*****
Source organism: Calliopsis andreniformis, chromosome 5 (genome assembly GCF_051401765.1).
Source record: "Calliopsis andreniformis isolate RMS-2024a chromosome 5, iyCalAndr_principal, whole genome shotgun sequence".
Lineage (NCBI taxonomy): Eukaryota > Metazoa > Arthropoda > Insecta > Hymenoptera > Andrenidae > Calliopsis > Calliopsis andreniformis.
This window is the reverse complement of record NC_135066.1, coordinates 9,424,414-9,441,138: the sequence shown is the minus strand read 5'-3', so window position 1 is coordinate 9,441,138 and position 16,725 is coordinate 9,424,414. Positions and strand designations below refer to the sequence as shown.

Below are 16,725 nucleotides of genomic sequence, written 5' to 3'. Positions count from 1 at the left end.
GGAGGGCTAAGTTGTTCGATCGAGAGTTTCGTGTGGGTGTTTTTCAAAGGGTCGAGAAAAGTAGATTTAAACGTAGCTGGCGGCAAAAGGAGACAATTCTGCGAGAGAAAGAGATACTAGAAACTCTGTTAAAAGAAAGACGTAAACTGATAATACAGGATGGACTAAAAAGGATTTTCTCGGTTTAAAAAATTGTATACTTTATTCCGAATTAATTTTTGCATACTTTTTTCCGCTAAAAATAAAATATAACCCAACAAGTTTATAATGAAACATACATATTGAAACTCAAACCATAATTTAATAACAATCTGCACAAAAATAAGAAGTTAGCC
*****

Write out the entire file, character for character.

Source organism: Calliopsis andreniformis, chromosome 5 (genome assembly GCF_051401765.1).
Source record: "Calliopsis andreniformis isolate RMS-2024a chromosome 5, iyCalAndr_principal, whole genome shotgun sequence".
Lineage (NCBI taxonomy): Eukaryota > Metazoa > Arthropoda > Insecta > Hymenoptera > Andrenidae > Calliopsis > Calliopsis andreniformis.
This window is the reverse complement of record NC_135066.1, coordinates 9,424,414-9,441,138: the sequence shown is the minus strand read 5'-3', so window position 1 is coordinate 9,441,138 and position 16,725 is coordinate 9,424,414. Positions and strand designations below refer to the sequence as shown.

Below are 16,725 nucleotides of genomic sequence, written 5' to 3'. Positions count from 1 at the left end.
GGAGGGCTAAGTTGTTCGATCGAGAGTTTCGTGTGGGTGTTTTTCAAAGGGTCGAGAAAAGTAGATTTAAACGTAGCTGGCGGCAAAAGGAGACAATTCTGCGAGAGAAAGAGATACTAGAAACTCTGTTAAAAGAAAGACGTAAACTGATAATACAGGATGGACTAAAAAGGATTTTCTCGGTTTAAAAAATTGTATACTTTATTCCGAATTAATTTTTGCATACTTTTTTCCGCTAAAAATAAAATATAACCCAACAAGTTTATAATGAAACATACATATTGAAACTCAAACCATAATTTAATAACAATCTGCACAAAAATAAGAAGTTAGCC